On this week’s episode, V (formerly Eve Ensler) joins us to discuss Reckoning (Bloomsbury, Jan. 31), an “elegant and timely” new memoir from the playwright, author, performer, and activist behind The Vagina Monologues and The Apology; the founder of V-Day and One Billion Rising; and the co-founder of City of Joy, a revolutionary center for women survivors in the Democratic Republic of Congo. Drawing on 45 years’ worth of journal entries, poems, essays, and articles, V shares detailed accounts of the personal and collective traumas that inspired her activism and artistry.
Here’s a bit from Kirkus’ review of Reckoning: “The author begins this eclectic collection with a childhood memory of her father slapping her in the face. The moment was transformative: From then on, she ‘had to pretend to be someone else in order to survive,’ a situation that made her feel like a ‘prisoner’.…Through writing, she was able to explore the wounds and complex emotions that emerged in the years after her father’s sexual abuse while documenting the social, political, and economic suffering of women in Europe, Africa, and Asia.…Deeply felt, thoughtful, and lyrical, the narrative offers a reflection on the connectedness of the personal and political and the need for all humanity to reckon fully with its past in pursuit of a more just world.”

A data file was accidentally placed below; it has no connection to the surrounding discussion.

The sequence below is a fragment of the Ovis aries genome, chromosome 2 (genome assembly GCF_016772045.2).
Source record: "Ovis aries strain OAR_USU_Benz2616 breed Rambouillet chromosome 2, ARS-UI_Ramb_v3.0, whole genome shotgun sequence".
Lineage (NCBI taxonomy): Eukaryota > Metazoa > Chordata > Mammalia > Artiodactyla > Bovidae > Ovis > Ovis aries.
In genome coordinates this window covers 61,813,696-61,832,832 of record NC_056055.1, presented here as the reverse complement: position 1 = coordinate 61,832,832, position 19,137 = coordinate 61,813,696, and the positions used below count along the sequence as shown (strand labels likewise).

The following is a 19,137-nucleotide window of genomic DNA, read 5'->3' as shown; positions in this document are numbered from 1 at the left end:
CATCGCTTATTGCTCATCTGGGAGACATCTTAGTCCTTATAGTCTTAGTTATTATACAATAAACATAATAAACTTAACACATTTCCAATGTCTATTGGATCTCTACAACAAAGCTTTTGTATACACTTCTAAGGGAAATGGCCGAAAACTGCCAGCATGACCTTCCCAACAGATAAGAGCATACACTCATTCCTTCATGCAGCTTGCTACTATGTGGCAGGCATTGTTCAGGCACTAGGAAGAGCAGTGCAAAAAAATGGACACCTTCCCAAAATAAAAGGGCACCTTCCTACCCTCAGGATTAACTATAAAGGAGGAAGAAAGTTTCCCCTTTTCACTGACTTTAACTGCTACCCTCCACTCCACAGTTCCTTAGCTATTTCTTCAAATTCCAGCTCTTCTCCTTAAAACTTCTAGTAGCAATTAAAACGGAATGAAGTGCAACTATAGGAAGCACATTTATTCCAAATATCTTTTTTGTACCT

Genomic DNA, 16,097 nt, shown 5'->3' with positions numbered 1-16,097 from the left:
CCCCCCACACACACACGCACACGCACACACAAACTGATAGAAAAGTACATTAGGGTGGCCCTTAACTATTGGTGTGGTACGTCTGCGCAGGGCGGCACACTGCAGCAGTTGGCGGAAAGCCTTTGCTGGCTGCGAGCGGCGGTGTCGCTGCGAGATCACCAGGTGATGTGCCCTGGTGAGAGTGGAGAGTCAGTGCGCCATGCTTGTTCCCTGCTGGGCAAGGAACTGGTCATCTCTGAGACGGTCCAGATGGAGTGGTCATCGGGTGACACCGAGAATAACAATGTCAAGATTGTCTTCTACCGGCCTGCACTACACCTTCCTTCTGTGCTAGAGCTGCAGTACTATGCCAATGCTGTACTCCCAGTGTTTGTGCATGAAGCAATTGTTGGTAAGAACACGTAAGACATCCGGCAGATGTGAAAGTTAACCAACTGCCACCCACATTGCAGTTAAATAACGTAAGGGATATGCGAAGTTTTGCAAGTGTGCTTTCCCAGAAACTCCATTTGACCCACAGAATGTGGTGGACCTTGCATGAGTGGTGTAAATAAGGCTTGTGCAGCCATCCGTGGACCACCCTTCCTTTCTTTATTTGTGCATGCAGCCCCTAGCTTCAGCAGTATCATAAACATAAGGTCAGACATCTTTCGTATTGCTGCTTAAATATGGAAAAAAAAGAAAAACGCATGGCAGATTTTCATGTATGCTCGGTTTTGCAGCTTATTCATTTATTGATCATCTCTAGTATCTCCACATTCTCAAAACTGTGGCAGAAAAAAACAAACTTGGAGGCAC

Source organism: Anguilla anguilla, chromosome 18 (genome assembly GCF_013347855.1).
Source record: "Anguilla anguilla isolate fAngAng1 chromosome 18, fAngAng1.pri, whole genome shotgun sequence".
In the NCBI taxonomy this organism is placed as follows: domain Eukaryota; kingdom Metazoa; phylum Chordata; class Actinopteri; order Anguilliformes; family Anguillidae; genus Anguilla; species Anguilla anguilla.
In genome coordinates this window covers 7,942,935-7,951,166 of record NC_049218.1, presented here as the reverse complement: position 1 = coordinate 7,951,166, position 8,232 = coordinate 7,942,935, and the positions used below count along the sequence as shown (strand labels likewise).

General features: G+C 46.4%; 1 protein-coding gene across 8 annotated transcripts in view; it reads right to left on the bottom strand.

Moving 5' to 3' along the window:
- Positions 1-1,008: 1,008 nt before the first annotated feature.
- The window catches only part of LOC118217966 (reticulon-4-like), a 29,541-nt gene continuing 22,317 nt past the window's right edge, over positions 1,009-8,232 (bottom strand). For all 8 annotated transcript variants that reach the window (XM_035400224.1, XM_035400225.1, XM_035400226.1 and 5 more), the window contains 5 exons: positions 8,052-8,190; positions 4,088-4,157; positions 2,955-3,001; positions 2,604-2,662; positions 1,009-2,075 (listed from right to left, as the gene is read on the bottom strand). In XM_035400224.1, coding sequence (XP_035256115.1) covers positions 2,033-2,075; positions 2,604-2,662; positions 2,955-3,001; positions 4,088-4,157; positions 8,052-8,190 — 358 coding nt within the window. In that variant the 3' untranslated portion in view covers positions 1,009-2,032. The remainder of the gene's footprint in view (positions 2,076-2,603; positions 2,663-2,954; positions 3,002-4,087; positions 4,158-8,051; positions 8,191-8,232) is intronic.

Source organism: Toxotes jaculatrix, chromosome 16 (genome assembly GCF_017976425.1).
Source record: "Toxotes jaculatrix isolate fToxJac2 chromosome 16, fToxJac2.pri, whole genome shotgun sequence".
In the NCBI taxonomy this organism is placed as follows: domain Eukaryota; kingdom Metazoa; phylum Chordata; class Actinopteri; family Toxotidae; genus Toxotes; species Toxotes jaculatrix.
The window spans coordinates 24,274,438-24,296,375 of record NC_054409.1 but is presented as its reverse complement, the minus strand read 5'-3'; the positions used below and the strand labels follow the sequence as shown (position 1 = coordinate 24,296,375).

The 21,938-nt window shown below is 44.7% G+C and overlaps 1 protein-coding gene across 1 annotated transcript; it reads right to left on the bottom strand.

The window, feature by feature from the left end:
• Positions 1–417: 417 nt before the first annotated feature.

V and host Megan Labrise discuss the opening lines of Reckoning; a working definition of the word reckoning, and what prevents us, as a society, from valuing this process; whether reckoning necessarily leads to revision; the importance of specificity in chronicling abuse; the role of humility in reckoning; the narrative arc of effective apologies; and much more.
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